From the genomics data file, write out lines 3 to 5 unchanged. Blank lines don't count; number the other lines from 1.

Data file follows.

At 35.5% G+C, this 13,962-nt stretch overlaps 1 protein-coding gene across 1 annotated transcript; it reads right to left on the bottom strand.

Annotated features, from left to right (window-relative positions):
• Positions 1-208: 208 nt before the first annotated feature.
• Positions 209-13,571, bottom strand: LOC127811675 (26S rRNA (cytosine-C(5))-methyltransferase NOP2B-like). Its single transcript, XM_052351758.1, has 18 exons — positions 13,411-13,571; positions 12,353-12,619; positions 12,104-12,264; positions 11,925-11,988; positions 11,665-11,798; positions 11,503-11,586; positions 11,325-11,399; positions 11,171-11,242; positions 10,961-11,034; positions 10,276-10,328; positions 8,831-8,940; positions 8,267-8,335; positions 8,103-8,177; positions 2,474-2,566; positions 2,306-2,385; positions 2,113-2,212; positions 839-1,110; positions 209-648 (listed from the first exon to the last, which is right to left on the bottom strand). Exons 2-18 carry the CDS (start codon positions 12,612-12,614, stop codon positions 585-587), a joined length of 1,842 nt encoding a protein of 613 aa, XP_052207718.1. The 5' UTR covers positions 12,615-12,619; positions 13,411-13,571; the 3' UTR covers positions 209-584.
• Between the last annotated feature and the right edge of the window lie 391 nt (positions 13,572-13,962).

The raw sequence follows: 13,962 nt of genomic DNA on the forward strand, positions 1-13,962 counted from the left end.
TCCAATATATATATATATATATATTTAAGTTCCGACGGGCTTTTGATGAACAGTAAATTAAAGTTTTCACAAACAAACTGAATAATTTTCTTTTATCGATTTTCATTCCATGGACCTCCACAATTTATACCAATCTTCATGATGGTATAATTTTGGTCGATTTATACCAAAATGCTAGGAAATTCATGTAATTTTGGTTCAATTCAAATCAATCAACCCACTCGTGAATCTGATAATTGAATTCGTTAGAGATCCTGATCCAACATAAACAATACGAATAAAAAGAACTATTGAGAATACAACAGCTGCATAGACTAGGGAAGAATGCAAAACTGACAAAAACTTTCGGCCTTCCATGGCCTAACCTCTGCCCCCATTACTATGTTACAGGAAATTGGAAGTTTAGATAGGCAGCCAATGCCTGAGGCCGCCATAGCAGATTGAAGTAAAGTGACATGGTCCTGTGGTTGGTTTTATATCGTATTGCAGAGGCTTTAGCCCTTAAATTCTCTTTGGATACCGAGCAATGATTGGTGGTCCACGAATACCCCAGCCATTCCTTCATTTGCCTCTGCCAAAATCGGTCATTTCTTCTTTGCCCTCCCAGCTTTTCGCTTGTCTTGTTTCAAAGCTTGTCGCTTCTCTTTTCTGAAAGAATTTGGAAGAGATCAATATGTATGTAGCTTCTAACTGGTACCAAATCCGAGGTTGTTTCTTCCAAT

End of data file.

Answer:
• Positions 1-208: 208 nt before the first annotated feature.
• Positions 209-13,571, bottom strand: LOC127811675 (26S rRNA (cytosine-C(5))-methyltransferase NOP2B-like). Its single transcript, XM_052351758.1, has 18 exons — positions 13,411-13,571; positions 12,353-12,619; positions 12,104-12,264; positions 11,925-11,988; positions 11,665-11,798; positions 11,503-11,586; positions 11,325-11,399; positions 11,171-11,242; positions 10,961-11,034; positions 10,276-10,328; positions 8,831-8,940; positions 8,267-8,335; positions 8,103-8,177; positions 2,474-2,566; positions 2,306-2,385; positions 2,113-2,212; positions 839-1,110; positions 209-648 (listed from the first exon to the last, which is right to left on the bottom strand). Exons 2-18 carry the CDS (start codon positions 12,612-12,614, stop codon positions 585-587), a joined length of 1,842 nt encoding a protein of 613 aa, XP_052207718.1. The 5' UTR covers positions 12,615-12,619; positions 13,411-13,571; the 3' UTR covers positions 209-584.
• Between the last annotated feature and the right edge of the window lie 391 nt (positions 13,572-13,962).